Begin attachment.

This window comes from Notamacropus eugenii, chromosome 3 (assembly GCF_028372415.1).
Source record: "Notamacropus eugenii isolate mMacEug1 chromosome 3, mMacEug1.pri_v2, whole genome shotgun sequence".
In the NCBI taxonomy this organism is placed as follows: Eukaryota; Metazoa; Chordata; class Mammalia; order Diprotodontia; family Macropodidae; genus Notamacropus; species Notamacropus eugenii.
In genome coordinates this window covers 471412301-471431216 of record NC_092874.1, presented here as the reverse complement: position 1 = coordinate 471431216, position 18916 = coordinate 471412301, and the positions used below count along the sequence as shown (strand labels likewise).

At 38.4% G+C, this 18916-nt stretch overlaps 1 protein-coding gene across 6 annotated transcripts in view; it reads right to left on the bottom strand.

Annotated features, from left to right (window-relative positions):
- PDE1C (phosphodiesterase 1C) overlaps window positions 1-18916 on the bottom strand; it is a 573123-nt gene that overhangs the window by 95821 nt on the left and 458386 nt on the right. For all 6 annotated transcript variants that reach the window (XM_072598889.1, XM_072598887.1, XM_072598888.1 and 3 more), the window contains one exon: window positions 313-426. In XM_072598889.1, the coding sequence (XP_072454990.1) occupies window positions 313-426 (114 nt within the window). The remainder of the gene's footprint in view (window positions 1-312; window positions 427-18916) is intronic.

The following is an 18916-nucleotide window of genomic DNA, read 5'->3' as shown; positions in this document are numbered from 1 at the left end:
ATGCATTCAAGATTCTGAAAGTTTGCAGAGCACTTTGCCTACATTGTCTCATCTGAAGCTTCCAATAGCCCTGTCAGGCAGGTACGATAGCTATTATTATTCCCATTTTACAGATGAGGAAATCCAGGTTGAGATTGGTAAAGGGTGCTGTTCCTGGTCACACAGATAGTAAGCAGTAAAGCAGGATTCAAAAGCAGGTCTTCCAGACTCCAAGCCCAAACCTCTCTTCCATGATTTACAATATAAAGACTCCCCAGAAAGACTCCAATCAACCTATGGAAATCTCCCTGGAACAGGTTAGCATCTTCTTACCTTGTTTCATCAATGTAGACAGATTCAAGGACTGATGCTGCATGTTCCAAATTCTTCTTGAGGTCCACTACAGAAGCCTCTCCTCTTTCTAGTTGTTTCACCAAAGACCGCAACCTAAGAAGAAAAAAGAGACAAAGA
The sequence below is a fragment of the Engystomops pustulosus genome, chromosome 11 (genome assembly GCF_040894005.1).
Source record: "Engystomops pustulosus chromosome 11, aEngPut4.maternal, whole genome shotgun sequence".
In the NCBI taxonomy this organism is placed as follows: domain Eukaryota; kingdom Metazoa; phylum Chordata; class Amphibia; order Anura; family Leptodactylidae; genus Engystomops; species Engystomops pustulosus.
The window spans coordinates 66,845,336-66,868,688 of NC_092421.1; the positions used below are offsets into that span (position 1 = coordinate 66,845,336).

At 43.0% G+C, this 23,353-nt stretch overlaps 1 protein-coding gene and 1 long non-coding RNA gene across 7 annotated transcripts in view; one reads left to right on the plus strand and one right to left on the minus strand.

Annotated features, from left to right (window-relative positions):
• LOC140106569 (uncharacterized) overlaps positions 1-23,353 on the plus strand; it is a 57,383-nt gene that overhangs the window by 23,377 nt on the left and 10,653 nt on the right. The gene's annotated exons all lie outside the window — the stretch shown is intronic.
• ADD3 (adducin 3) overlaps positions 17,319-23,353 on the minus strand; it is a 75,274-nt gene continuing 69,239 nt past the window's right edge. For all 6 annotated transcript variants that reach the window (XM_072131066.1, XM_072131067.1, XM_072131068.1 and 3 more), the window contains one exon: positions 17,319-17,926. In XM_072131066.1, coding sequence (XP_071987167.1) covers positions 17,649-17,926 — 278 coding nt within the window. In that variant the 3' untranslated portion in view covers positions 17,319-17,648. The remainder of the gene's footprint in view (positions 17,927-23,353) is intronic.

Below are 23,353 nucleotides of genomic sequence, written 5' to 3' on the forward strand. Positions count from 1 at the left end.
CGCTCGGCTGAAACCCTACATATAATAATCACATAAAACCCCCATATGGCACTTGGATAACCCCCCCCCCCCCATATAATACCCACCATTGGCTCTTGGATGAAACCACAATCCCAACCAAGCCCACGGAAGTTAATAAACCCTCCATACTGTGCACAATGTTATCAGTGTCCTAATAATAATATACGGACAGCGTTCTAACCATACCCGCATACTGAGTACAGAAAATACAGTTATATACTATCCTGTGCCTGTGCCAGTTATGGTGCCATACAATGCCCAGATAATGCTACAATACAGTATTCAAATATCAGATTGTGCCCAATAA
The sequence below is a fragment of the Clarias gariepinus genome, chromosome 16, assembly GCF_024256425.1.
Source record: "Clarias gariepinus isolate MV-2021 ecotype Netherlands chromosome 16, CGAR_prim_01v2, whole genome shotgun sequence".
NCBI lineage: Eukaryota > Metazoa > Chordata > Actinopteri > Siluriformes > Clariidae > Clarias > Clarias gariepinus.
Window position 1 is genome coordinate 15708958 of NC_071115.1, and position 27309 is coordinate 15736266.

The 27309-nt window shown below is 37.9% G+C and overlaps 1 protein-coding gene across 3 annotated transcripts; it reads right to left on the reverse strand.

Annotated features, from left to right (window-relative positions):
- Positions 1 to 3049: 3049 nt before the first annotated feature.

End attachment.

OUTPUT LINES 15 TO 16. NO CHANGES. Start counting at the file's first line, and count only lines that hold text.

Annotated features, from left to right (window-relative positions):
• LOC140106569 (uncharacterized) overlaps positions 1-23,353 on the plus strand; it is a 57,383-nt gene that overhangs the window by 23,377 nt on the left and 10,653 nt on the right. The gene's annotated exons all lie outside the window — the stretch shown is intronic.